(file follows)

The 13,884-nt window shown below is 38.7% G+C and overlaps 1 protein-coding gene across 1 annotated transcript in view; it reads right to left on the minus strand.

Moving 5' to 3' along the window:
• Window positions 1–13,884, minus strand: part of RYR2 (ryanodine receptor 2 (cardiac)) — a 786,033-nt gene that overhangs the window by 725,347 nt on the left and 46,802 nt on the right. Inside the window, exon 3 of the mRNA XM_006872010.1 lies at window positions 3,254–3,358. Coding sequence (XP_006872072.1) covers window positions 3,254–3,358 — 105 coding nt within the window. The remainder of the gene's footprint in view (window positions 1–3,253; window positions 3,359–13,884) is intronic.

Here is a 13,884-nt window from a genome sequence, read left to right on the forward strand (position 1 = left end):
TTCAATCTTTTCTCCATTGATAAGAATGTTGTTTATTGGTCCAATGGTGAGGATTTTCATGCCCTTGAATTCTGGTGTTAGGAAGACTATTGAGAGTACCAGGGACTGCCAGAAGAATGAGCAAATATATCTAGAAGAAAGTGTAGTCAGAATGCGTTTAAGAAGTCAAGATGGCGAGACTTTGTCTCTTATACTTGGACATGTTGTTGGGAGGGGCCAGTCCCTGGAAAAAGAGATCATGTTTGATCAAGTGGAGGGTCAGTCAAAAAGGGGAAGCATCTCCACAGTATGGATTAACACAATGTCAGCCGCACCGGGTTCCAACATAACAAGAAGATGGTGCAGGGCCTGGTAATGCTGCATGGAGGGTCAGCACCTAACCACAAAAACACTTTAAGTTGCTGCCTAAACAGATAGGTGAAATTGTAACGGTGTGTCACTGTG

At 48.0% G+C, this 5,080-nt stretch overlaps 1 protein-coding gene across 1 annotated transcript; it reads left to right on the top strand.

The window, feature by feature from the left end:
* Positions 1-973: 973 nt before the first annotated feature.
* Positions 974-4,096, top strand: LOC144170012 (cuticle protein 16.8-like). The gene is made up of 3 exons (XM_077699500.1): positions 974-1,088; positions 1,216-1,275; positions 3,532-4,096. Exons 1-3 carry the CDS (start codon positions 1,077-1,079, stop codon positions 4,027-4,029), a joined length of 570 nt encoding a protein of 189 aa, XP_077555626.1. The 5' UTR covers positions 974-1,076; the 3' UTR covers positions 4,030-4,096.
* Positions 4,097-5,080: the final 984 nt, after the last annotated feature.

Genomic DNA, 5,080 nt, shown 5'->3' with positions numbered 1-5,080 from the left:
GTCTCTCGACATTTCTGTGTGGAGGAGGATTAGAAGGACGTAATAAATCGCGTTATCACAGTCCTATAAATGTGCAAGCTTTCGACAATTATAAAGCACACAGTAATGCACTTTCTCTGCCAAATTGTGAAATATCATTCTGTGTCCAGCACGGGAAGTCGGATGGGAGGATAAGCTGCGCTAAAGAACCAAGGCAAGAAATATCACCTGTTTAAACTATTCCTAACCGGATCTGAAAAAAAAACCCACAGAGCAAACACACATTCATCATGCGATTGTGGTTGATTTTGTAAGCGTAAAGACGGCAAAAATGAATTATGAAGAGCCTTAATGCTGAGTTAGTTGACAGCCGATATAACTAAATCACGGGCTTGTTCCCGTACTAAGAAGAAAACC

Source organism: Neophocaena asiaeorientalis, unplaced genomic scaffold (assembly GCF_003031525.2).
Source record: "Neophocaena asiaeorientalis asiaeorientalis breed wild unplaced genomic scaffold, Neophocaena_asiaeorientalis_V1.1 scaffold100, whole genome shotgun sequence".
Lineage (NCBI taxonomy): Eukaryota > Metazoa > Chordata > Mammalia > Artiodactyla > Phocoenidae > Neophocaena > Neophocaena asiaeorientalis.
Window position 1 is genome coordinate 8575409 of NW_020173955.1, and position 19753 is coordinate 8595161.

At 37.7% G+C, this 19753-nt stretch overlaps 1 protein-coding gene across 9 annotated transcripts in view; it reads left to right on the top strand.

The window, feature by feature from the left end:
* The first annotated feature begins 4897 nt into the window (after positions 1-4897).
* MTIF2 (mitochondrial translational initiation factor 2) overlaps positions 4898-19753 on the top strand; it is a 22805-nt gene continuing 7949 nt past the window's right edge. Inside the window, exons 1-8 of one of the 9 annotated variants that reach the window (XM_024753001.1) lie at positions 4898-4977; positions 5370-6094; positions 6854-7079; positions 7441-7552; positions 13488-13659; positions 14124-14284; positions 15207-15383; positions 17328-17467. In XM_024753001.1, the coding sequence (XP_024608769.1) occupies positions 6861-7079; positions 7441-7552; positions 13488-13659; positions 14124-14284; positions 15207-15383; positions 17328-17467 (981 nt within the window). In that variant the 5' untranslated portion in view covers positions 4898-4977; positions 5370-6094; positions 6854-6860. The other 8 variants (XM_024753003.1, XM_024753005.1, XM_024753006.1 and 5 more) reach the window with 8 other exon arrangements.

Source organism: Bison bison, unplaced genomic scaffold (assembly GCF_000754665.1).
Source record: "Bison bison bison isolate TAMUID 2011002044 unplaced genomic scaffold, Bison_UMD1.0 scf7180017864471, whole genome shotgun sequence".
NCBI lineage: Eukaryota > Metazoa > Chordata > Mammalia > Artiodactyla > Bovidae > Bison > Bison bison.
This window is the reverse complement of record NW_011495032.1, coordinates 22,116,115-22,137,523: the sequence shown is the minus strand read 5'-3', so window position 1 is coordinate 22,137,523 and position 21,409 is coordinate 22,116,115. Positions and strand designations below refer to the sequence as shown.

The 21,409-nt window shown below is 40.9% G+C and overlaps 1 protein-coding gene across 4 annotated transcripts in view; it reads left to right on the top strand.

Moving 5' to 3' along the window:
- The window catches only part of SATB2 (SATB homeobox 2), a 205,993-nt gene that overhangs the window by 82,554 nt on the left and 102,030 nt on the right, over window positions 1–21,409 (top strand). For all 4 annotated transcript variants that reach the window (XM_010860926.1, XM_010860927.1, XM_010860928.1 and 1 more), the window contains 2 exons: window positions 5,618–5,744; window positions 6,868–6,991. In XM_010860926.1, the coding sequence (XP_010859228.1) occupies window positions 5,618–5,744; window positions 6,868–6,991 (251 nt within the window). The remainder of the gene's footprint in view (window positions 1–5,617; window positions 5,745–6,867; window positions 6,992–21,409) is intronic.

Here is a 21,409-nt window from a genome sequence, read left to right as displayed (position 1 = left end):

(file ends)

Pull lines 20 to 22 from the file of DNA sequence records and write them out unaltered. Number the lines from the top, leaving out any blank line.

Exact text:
* MTIF2 (mitochondrial translational initiation factor 2) overlaps positions 4898-19753 on the top strand; it is a 22805-nt gene continuing 7949 nt past the window's right edge. Inside the window, exons 1-8 of one of the 9 annotated variants that reach the window (XM_024753001.1) lie at positions 4898-4977; positions 5370-6094; positions 6854-7079; positions 7441-7552; positions 13488-13659; positions 14124-14284; positions 15207-15383; positions 17328-17467. In XM_024753001.1, the coding sequence (XP_024608769.1) occupies positions 6861-7079; positions 7441-7552; positions 13488-13659; positions 14124-14284; positions 15207-15383; positions 17328-17467 (981 nt within the window). In that variant the 5' untranslated portion in view covers positions 4898-4977; positions 5370-6094; positions 6854-6860. The other 8 variants (XM_024753003.1, XM_024753005.1, XM_024753006.1 and 5 more) reach the window with 8 other exon arrangements.

Source organism: Bison bison, unplaced genomic scaffold (assembly GCF_000754665.1).
Source record: "Bison bison bison isolate TAMUID 2011002044 unplaced genomic scaffold, Bison_UMD1.0 scf7180017864471, whole genome shotgun sequence".